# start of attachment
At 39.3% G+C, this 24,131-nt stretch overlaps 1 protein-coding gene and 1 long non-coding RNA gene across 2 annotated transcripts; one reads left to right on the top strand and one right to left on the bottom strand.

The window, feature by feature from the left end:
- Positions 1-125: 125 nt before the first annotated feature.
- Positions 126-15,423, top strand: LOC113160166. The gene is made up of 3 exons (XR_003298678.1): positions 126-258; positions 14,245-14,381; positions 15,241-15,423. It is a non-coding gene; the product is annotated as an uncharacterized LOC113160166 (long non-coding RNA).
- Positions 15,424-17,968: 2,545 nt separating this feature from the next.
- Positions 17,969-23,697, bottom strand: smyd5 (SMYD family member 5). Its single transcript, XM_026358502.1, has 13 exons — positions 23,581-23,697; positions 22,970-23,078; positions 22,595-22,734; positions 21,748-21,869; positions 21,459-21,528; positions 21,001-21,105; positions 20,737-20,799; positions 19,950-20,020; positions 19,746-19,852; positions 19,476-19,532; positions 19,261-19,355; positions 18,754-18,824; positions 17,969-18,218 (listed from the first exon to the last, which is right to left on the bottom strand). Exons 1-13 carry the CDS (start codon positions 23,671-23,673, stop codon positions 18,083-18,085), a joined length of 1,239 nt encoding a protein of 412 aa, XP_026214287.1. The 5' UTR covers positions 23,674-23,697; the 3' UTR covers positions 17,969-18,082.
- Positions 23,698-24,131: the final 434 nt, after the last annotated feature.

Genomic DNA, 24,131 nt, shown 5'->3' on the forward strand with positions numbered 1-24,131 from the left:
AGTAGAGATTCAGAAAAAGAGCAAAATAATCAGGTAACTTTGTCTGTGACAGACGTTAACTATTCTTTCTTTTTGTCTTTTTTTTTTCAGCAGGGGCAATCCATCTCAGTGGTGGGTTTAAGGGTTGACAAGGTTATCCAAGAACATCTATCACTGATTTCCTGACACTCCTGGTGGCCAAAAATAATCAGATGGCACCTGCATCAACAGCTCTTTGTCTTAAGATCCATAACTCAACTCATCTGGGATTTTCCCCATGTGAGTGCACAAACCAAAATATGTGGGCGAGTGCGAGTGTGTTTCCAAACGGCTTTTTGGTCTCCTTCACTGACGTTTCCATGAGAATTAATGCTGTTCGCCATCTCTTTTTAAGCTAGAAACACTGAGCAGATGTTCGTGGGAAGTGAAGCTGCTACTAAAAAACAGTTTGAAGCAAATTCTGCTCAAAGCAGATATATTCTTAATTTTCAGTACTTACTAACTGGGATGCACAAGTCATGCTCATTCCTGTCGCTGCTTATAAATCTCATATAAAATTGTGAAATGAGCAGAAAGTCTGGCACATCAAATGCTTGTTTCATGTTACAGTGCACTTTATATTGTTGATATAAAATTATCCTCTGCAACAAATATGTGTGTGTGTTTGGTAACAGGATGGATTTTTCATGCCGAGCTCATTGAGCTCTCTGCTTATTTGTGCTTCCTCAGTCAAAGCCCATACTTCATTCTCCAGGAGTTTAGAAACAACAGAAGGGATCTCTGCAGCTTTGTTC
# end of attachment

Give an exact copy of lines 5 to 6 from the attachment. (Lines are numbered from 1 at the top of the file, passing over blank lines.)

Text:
- Positions 15,424-17,968: 2,545 nt separating this feature from the next.
- Positions 17,969-23,697, bottom strand: smyd5 (SMYD family member 5). Its single transcript, XM_026358502.1, has 13 exons — positions 23,581-23,697; positions 22,970-23,078; positions 22,595-22,734; positions 21,748-21,869; positions 21,459-21,528; positions 21,001-21,105; positions 20,737-20,799; positions 19,950-20,020; positions 19,746-19,852; positions 19,476-19,532; positions 19,261-19,355; positions 18,754-18,824; positions 17,969-18,218 (listed from the first exon to the last, which is right to left on the bottom strand). Exons 1-13 carry the CDS (start codon positions 23,671-23,673, stop codon positions 18,083-18,085), a joined length of 1,239 nt encoding a protein of 412 aa, XP_026214287.1. The 5' UTR covers positions 23,674-23,697; the 3' UTR covers positions 17,969-18,082.